There is one meme that always makes me laugh during these crazy times! It’s those the apocalypse we expected vs the apocalypse we got!
I think there’s a discrepancy in expectations for martial arts too. Most of us have various images in mind when we think of martial arts (at least before we start training anyway). Anyone see a samurai sword fight? Maybe stealthy ninjas? Bruce Lee? Kill Bill movies?
I have none of those skills…but, we do use staffs and (wooden) swords in our dojo!
This brings me to the katas and suburi. We have a 13 step and a 22 step jo (staff) kata. Our dojo also uses the 7 suburi (sword forms). These katas are simply a series of planned steps – specific footwork and weapon strikes/ blocks basically. They are also among my favorite ways to meditate while working on my aikido. They allow you to train your breathing and relaxation while uniting your mind and body. It may sound mystical, but it truly is doing the forms over and over and over (and over and over) again. Yes, you memorize the steps, but it shouldn’t be mindless. Letting your body flow while you practice controlling your breathing, checking your form, and learning precision is an amazing opportunity. And you can do all of that without an attacker (training partner).
How do weapons kata translate off the mat during the pandemic?
Have you seen the expert advice that children flourish with routines? They are encouraging parents to establish and maintain routines while at home.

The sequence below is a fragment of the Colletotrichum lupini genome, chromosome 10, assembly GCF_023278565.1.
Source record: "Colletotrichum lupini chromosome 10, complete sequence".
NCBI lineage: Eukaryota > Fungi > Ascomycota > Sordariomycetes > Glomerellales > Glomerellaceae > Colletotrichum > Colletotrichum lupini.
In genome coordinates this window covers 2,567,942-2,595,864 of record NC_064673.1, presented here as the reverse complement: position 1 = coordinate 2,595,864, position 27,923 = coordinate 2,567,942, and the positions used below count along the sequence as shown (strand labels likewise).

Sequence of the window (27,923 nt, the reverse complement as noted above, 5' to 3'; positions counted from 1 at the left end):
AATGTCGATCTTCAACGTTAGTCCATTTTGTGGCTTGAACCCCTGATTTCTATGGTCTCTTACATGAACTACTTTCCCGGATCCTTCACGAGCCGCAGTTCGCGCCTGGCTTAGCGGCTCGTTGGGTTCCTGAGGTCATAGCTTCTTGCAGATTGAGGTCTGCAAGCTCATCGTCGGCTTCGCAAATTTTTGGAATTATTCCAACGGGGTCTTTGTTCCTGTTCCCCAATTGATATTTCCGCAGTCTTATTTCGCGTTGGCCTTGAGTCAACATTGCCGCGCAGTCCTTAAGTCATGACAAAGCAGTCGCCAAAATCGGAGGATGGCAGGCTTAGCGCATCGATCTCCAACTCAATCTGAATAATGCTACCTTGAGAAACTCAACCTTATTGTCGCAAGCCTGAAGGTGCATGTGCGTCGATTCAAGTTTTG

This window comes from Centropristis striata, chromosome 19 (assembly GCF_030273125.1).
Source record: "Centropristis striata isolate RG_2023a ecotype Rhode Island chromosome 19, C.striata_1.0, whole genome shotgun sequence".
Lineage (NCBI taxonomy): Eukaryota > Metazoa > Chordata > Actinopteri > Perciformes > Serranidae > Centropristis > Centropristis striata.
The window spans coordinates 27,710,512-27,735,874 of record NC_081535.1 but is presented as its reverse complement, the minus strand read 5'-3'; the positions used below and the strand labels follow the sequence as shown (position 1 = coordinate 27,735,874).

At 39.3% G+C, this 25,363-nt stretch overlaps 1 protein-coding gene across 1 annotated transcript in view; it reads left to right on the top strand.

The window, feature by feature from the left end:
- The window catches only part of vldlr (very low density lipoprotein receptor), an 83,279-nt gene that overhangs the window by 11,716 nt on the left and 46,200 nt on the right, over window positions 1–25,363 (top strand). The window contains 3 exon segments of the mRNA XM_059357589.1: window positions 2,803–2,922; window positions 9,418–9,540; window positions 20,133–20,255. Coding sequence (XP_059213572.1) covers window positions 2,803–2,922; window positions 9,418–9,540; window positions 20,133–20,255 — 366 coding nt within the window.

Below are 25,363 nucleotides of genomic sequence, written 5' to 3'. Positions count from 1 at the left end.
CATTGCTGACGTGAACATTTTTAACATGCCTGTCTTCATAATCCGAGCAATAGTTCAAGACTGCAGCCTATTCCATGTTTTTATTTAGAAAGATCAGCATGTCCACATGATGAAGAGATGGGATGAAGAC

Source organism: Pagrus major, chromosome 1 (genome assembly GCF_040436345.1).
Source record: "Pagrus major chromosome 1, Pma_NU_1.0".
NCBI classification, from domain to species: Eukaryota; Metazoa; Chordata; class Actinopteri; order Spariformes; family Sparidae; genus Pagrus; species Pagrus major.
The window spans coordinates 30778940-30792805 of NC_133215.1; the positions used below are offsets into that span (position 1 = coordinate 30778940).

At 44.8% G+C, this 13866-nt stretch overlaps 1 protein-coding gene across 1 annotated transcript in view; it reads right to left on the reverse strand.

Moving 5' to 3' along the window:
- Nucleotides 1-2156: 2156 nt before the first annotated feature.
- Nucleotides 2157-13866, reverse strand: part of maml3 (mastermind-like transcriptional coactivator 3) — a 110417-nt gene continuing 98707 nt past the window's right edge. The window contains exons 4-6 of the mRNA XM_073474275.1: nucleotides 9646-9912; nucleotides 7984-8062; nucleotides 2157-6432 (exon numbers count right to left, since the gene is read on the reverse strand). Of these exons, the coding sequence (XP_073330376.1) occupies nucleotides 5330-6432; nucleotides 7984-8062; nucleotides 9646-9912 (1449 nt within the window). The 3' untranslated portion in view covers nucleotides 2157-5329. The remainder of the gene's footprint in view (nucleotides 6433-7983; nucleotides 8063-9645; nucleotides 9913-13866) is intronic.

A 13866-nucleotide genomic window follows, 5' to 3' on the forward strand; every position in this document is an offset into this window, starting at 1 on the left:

What is a routine but a series of planned steps?
Confession time – I’ve been so impressed by the people who know what day of the quarantine they are on. I have struggled to know the day of the week, whether I put my contacts in, and sometimes even if I remembered to brush my teeth.
Clearly, I flourish with a routine too. And that’s what this post is about – finding your pandemic kata. Let’s start by remembering to expect failures and that is part of the process so no worries [check my previous failure posts for additional info if you are struggling]. I think it’s also smart to remember to be SMART with our routine goals: Specific, Measurable, Achievable, Relevant, and Time-bound. Just Google SMART goal definition for more information on this!
We are all under stress so this isn’t the time for everyone to try big changes. For me and this post, it’s more about finding something of your previous routine to provide some stability during the pandemic chaos.
However, to each their own so if you are willing and able to try new lifestyle changes – I say go for it, friends!
Whenever I taught aikido, I always wanted to make sure I wasn’t asking anything from my students that I couldn’t do or hadn’t done. I was always my best Guinea pig…and I’m the test subject for this post too!
I started the new routine on Monday of this week. It’s a mix of old and new so I tried to provide that information. This isn’t a full schedule as I’m pretty sure that would bore you to tears.
Drink water first then shower
Usual morning routine: feeding the cats, checking the news, breakfast, brushing teeth, etc